Maianthemum stellatum

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Maianthemum stellatum
Maianthemum stellatum 15290.JPG
M. stellatum in the Wenatchee National Forest, Washington, U.S.A.
Scientific classification e
Kingdom: Plantae
Clade: Angiosperms
Clade: Monocots
Order: Asparagales
Family: Asparagaceae
Subfamily: Nolinoideae
Genus: Maianthemum
Species: M. stellatum
Binomial name
Maianthemum stellatum
(L.) Link
Synonyms[1][2]
  • Asteranthemum stellatum (L.) Nieuwl.
  • Asteranthemum stellatum (L.) Nieuwl.
  • Asteranthemum vulgare Kunth
  • Asteranthemum vulgare var. uniflorum (Pursh) Kunth
  • Convallaria hybrida Marchal
  • Convallaria stellata L.
  • Smilacina liliacea (Greene) F.L. Wynd
  • Smilacina sessilifolia Nutt. ex Baker
  • Smilacina stellata (L.) Desf.
  • Smilacina stellata fo. paniculata H. St. John
  • Smilacina stellata var. crassa Vict.
  • Smilacina stellata var. sessilifolia L.F. Hend.
  • Smilacina stellata var. sylvatica Vict. & J. Rousseau
  • Smilacina stellata var. uniflora Pursh
  • Tovaria sessilifolia Baker
  • Tovaria stellata (L.) Neck. ex Baker
  • Unifolium liliaceum Greene
  • Unifolium sessilifolium (Baker) Greene
  • Unifolium stellatum (L.) Greene
  • Vagnera angustifolia Raf.
  • Vagnera leptopetala Rydb.
  • Vagnera liliacea (Greene) Rydb.
  • Vagnera sessilifolia (Baker) Greene
  • Vagnera stellata (L.) Morong
  • Vagnera stellata var. mollis Farw.

Maianthemum stellatum (star-flowered, starry, or little false Solomon's seal, or simply false Solomon's seal; starry false lily-of-the-valley; syn. Smilacina stellata) is a species of flowering plant, native across North America generally from Alaska to California to North Carolina to Newfoundland. It has been reported from every Canadian province and territory except Nunavut, and from every US state except Hawaii, Arkansas, Louisiana, Alabama, Mississippi, Georgia, South Carolina and Florida. It is an ever-changing seasonal plant with little white buds in the spring, followed by delicate starry flowers, then green-and-black striped berries (see image gallery) and finally deep red berries in the fall (image gallery).[3][4][5][6][7]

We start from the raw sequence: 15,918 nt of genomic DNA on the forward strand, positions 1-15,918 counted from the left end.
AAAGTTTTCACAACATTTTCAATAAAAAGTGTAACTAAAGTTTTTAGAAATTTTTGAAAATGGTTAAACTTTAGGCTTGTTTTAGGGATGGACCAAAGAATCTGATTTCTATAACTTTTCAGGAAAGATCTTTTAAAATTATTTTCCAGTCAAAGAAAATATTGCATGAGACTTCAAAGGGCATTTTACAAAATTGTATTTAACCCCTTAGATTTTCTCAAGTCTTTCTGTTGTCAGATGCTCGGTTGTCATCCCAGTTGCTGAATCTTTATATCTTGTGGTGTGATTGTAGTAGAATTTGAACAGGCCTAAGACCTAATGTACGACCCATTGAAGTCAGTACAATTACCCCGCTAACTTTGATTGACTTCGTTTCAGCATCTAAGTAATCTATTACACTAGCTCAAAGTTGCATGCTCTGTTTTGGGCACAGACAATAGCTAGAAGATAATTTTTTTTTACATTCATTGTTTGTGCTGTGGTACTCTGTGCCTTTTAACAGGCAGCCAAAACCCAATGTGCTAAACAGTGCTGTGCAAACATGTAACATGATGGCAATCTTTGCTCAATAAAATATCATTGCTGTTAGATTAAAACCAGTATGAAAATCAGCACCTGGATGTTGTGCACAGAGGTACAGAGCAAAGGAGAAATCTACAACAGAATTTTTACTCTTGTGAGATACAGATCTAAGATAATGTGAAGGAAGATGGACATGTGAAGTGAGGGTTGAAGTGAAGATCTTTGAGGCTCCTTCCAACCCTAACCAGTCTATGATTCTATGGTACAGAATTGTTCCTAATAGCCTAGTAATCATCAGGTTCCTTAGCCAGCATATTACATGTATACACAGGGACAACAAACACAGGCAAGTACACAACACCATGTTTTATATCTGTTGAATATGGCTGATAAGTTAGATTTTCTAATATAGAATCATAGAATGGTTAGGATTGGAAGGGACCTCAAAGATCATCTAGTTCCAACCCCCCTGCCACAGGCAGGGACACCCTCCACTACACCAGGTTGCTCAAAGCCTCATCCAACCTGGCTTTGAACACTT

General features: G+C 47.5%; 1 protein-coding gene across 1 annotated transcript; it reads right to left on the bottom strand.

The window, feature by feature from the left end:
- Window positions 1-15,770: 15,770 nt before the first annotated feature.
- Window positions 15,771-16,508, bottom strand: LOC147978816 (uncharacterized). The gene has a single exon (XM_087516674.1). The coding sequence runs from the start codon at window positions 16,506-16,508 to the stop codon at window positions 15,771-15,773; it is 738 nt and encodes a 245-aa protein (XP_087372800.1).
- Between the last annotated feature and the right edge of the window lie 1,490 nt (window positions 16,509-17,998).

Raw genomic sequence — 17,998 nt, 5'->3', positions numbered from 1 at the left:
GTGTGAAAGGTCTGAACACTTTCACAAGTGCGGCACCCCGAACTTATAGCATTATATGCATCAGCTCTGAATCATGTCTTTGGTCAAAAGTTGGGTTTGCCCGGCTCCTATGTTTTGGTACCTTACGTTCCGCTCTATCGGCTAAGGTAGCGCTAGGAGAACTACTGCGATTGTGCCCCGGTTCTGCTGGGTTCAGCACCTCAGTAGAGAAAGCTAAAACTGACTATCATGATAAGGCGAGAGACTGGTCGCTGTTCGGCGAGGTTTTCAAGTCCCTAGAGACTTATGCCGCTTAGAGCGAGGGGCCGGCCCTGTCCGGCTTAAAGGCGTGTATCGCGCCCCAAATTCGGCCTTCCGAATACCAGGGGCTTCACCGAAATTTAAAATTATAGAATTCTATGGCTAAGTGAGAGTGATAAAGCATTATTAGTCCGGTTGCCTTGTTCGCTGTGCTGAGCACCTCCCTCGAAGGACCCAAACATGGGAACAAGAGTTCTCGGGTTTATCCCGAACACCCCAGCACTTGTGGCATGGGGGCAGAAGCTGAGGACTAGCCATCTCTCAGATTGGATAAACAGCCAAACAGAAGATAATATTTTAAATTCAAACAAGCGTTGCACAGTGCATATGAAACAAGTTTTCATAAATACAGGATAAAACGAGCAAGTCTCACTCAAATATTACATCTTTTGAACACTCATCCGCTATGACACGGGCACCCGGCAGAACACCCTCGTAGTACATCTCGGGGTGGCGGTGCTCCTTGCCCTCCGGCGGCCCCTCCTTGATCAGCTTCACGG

It is a woodland herbaceous perennial plant, smaller than its close relative M. racemosum. For comparison, M. stellatum has smaller, more open inflorescences, flowers with stamens shorter rather than longer than the petals, and somewhat narrower and more curved leaves (image gallery). Both species show the characteristic zigzag of the stem between the alternate leaves.[8] [9] True Solomon's seal (Polygonatum sp) has a similar overall appearance, but the flowers hang from the stem underneath the leaves, rather than forming a terminal cluster.

See also[edit]

References[edit]

  1. ^ Tropicos
  2. ^ The Plant List
  3. ^ USDA. "PLANTS Profile: Maianthemum stellatum". Retrieved 2008-03-12. 
  4. ^ eFloras.org. "Maianthemum stellatum". Retrieved 2008-03-13. 
  5. ^ Johnson, Derek; Linda Kershaw, Andy Mackinnon, Jim Pojar (1995). Plants of the Western Boreal Forest and Aspen Parkland (Digitized online by Google books). Lone Pine Publishing and the Canadian Forest Service. p. 83. ISBN 1-55105-058-7. Retrieved 2009-01-25. 
  6. ^ Wilkinson, Kathleen (1999). Wildflowers of Alberta A Guide to Common Wildflowers and Other Herbaceous Plants. Edmonton Alberta: Lone Pine Publishing and University of Alberta. pp. 24–25. ISBN 0-88864-298-9. 
  7. ^ Kershaw, Linda (2003). Saskatchewan Wayside Wildflowers. Edmonton, Alberta: Lone Pine Publishing. p. 111. ISBN 1-55105-354-3. 
  8. ^ Horn, Kathleen (1998). Sierra Nevada Wildflowers. Missoula, Montana: Mountain Press. pp. 96=97. ISBN 0-87842-388-5. 
  9. ^ Laws, John Muir (2006). The Laws Field Guide to the Sierra Nevada (California Academy of Sciences). Berkeley, California: Heyday Books. p. 91. ISBN 978-1-59714-052-2. 

External links[edit]